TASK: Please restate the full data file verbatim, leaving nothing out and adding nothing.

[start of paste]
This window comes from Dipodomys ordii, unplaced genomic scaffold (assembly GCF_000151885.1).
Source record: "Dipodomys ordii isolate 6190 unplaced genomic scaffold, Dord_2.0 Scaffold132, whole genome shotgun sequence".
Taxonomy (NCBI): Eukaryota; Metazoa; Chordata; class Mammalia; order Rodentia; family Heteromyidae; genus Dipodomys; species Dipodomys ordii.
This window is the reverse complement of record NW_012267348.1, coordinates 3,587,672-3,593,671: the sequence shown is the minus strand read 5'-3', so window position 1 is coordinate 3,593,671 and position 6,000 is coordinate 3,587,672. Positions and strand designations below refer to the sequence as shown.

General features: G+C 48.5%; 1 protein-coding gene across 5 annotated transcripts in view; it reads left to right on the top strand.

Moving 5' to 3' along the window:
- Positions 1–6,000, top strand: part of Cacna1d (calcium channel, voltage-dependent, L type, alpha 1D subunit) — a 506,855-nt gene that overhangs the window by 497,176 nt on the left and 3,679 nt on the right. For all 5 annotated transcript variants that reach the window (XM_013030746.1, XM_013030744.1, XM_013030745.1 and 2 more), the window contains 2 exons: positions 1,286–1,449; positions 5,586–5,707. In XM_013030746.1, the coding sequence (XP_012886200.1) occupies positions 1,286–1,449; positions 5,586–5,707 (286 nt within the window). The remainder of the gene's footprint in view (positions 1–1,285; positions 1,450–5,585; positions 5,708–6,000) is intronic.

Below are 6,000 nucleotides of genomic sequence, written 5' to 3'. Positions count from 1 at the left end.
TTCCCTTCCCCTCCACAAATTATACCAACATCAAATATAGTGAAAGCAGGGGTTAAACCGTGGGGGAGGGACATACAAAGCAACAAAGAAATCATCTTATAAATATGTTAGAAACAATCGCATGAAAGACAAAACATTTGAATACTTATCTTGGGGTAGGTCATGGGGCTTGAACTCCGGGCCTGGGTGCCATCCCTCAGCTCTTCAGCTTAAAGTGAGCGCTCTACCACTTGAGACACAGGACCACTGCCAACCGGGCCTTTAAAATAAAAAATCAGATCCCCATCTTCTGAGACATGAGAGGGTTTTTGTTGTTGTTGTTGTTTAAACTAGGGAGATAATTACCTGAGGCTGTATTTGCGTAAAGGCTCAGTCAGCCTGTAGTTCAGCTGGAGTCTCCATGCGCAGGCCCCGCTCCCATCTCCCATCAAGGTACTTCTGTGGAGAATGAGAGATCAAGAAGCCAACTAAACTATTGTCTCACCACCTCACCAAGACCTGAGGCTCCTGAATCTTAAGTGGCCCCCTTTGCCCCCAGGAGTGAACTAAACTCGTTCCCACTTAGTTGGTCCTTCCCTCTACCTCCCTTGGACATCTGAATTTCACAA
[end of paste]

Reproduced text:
This window comes from Dipodomys ordii, unplaced genomic scaffold (assembly GCF_000151885.1).
Source record: "Dipodomys ordii isolate 6190 unplaced genomic scaffold, Dord_2.0 Scaffold132, whole genome shotgun sequence".
Taxonomy (NCBI): Eukaryota; Metazoa; Chordata; class Mammalia; order Rodentia; family Heteromyidae; genus Dipodomys; species Dipodomys ordii.
This window is the reverse complement of record NW_012267348.1, coordinates 3,587,672-3,593,671: the sequence shown is the minus strand read 5'-3', so window position 1 is coordinate 3,593,671 and position 6,000 is coordinate 3,587,672. Positions and strand designations below refer to the sequence as shown.

General features: G+C 48.5%; 1 protein-coding gene across 5 annotated transcripts in view; it reads left to right on the top strand.

Moving 5' to 3' along the window:
- Positions 1–6,000, top strand: part of Cacna1d (calcium channel, voltage-dependent, L type, alpha 1D subunit) — a 506,855-nt gene that overhangs the window by 497,176 nt on the left and 3,679 nt on the right. For all 5 annotated transcript variants that reach the window (XM_013030746.1, XM_013030744.1, XM_013030745.1 and 2 more), the window contains 2 exons: positions 1,286–1,449; positions 5,586–5,707. In XM_013030746.1, the coding sequence (XP_012886200.1) occupies positions 1,286–1,449; positions 5,586–5,707 (286 nt within the window). The remainder of the gene's footprint in view (positions 1–1,285; positions 1,450–5,585; positions 5,708–6,000) is intronic.

Below are 6,000 nucleotides of genomic sequence, written 5' to 3'. Positions count from 1 at the left end.
TTCCCTTCCCCTCCACAAATTATACCAACATCAAATATAGTGAAAGCAGGGGTTAAACCGTGGGGGAGGGACATACAAAGCAACAAAGAAATCATCTTATAAATATGTTAGAAACAATCGCATGAAAGACAAAACATTTGAATACTTATCTTGGGGTAGGTCATGGGGCTTGAACTCCGGGCCTGGGTGCCATCCCTCAGCTCTTCAGCTTAAAGTGAGCGCTCTACCACTTGAGACACAGGACCACTGCCAACCGGGCCTTTAAAATAAAAAATCAGATCCCCATCTTCTGAGACATGAGAGGGTTTTTGTTGTTGTTGTTGTTTAAACTAGGGAGATAATTACCTGAGGCTGTATTTGCGTAAAGGCTCAGTCAGCCTGTAGTTCAGCTGGAGTCTCCATGCGCAGGCCCCGCTCCCATCTCCCATCAAGGTACTTCTGTGGAGAATGAGAGATCAAGAAGCCAACTAAACTATTGTCTCACCACCTCACCAAGACCTGAGGCTCCTGAATCTTAAGTGGCCCCCTTTGCCCCCAGGAGTGAACTAAACTCGTTCCCACTTAGTTGGTCCTTCCCTCTACCTCCCTTGGACATCTGAATTTCACAA